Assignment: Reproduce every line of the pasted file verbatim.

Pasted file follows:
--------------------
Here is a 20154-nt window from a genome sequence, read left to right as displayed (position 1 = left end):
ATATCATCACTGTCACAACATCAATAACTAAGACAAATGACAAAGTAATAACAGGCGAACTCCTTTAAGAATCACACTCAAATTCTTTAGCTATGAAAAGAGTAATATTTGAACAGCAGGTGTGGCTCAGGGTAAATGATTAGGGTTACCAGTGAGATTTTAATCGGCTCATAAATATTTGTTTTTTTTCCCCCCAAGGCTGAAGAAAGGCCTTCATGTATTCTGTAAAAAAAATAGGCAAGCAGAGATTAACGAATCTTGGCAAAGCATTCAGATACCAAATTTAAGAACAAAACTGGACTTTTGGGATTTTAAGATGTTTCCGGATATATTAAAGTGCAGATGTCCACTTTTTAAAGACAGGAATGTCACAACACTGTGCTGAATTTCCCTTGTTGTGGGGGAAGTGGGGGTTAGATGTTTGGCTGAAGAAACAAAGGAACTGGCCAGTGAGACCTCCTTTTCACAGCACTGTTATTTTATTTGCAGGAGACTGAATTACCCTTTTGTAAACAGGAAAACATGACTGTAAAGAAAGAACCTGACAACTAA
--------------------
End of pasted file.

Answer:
Here is a 20154-nt window from a genome sequence, read left to right as displayed (position 1 = left end):
ATATCATCACTGTCACAACATCAATAACTAAGACAAATGACAAAGTAATAACAGGCGAACTCCTTTAAGAATCACACTCAAATTCTTTAGCTATGAAAAGAGTAATATTTGAACAGCAGGTGTGGCTCAGGGTAAATGATTAGGGTTACCAGTGAGATTTTAATCGGCTCATAAATATTTGTTTTTTTTCCCCCCAAGGCTGAAGAAAGGCCTTCATGTATTCTGTAAAAAAAATAGGCAAGCAGAGATTAACGAATCTTGGCAAAGCATTCAGATACCAAATTTAAGAACAAAACTGGACTTTTGGGATTTTAAGATGTTTCCGGATATATTAAAGTGCAGATGTCCACTTTTTAAAGACAGGAATGTCACAACACTGTGCTGAATTTCCCTTGTTGTGGGGGAAGTGGGGGTTAGATGTTTGGCTGAAGAAACAAAGGAACTGGCCAGTGAGACCTCCTTTTCACAGCACTGTTATTTTATTTGCAGGAGACTGAATTACCCTTTTGTAAACAGGAAAACATGACTGTAAAGAAAGAACCTGACAACTAA